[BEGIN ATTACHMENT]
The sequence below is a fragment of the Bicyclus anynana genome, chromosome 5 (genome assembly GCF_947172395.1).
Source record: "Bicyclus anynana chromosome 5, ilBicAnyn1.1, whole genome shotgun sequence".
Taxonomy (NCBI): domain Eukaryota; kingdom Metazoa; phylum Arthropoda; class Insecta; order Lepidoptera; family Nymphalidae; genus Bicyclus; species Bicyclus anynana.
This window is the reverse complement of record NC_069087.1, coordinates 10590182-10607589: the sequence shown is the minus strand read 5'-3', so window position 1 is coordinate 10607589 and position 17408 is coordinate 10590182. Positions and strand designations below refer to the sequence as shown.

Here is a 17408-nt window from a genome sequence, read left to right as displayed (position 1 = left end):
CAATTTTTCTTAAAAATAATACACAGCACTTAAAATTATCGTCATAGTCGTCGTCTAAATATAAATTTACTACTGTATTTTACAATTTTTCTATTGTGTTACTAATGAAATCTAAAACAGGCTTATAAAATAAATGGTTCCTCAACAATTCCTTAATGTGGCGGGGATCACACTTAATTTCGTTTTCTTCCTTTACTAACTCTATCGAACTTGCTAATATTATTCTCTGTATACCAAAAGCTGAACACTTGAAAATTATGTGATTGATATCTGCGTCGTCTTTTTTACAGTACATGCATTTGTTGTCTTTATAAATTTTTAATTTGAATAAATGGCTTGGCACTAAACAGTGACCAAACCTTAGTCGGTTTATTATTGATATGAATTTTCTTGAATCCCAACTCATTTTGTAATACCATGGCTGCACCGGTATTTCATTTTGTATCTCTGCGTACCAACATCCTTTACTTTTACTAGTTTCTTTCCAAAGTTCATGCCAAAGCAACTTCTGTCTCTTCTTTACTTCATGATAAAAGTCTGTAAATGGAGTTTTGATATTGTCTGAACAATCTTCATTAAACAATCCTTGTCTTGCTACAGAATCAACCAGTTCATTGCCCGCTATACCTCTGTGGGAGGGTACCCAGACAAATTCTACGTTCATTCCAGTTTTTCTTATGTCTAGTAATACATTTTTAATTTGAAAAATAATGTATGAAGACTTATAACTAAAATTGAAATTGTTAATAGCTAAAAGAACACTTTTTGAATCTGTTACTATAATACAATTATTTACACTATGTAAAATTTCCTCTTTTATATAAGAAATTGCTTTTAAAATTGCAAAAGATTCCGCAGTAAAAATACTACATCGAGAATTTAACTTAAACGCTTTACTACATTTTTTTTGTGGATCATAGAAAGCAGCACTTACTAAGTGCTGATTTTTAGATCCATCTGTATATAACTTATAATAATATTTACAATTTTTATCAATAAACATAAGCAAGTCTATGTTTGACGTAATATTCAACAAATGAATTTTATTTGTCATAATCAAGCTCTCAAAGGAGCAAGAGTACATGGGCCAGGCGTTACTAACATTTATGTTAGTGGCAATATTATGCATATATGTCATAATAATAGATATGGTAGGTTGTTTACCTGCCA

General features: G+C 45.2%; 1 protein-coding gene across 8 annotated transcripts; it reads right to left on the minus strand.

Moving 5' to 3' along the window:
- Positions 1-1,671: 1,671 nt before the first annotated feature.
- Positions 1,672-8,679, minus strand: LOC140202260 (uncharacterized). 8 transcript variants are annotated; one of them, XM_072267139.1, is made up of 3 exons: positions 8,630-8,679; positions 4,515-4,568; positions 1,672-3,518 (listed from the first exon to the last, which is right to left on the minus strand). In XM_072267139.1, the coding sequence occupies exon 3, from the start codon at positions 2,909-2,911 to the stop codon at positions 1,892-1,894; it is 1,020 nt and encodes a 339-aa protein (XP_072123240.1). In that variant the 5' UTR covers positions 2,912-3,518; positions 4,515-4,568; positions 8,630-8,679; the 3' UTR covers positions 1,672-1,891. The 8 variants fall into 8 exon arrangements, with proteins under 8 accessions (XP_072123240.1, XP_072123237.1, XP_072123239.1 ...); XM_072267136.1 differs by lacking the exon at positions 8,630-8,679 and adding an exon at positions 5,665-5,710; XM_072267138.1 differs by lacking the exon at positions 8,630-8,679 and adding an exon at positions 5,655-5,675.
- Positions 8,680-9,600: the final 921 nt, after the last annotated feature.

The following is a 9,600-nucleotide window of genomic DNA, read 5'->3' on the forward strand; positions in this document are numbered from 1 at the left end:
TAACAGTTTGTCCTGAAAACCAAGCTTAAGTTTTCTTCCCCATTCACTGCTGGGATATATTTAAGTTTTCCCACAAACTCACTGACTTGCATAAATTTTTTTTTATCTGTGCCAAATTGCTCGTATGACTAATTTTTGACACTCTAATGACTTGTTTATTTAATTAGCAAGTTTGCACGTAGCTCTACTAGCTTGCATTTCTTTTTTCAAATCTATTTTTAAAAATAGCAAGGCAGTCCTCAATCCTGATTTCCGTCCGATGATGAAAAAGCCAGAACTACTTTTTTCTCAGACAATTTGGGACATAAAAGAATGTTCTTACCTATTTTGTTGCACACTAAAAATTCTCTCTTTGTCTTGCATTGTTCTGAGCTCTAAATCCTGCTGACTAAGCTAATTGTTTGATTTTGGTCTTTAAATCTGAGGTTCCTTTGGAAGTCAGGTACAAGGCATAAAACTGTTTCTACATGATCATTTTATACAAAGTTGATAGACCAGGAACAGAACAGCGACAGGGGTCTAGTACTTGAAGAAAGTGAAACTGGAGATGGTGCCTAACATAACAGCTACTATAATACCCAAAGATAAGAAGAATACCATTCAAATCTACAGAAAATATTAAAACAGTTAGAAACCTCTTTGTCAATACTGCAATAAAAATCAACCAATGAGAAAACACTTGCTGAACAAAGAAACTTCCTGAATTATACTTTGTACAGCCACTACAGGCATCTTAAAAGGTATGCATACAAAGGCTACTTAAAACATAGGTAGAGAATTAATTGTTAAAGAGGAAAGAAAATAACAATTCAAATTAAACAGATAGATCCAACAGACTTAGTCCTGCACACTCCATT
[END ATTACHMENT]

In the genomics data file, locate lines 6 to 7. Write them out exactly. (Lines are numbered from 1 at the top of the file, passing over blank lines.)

CAATTTTTCTTAAAAATAATACACAGCACTTAAAATTATCGTCATAGTCGTCGTCTAAATATAAATTTACTACTGTATTTTACAATTTTTCTATTGTGTTACTAATGAAATCTAAAACAGGCTTATAAAATAAATGGTTCCTCAACAATTCCTTAATGTGGCGGGGATCACACTTAATTTCGTTTTCTTCCTTTACTAACTCTATCGAACTTGCTAATATTATTCTCTGTATACCAAAAGCTGAACACTTGAAAATTATGTGATTGATATCTGCGTCGTCTTTTTTACAGTACATGCATTTGTTGTCTTTATAAATTTTTAATTTGAATAAATGGCTTGGCACTAAACAGTGACCAAACCTTAGTCGGTTTATTATTGATATGAATTTTCTTGAATCCCAACTCATTTTGTAATACCATGGCTGCACCGGTATTTCATTTTGTATCTCTGCGTACCAACATCCTTTACTTTTACTAGTTTCTTTCCAAAGTTCATGCCAAAGCAACTTCTGTCTCTTCTTTACTTCATGATAAAAGTCTGTAAATGGAGTTTTGATATTGTCTGAACAATCTTCATTAAACAATCCTTGTCTTGCTACAGAATCAACCAGTTCATTGCCCGCTATACCTCTGTGGGAGGGTACCCAGACAAATTCTACGTTCATTCCAGTTTTTCTTATGTCTAGTAATACATTTTTAATTTGAAAAATAATGTATGAAGACTTATAACTAAAATTGAAATTGTTAATAGCTAAAAGAACACTTTTTGAATCTGTTACTATAATACAATTATTTACACTATGTAAAATTTCCTCTTTTATATAAGAAATTGCTTTTAAAATTGCAAAAGATTCCGCAGTAAAAATACTACATCGAGAATTTAACTTAAACGCTTTACTACATTTTTTTTGTGGATCATAGAAAGCAGCACTTACTAAGTGCTGATTTTTAGATCCATCTGTATATAACTTATAATAATATTTACAATTTTTATCAATAAACATAAGCAAGTCTATGTTTGACGTAATATTCAACAAATGAATTTTATTTGTCATAATCAAGCTCTCAAAGGAGCAAGAGTACATGGGCCAGGCGTTACTAACATTTATGTTAGTGGCAATATTATGCATATATGTCATAATAATAGATATGGTAGGTTGTTTACCTGCCA

General features: G+C 45.2%; 1 protein-coding gene across 8 annotated transcripts; it reads right to left on the minus strand.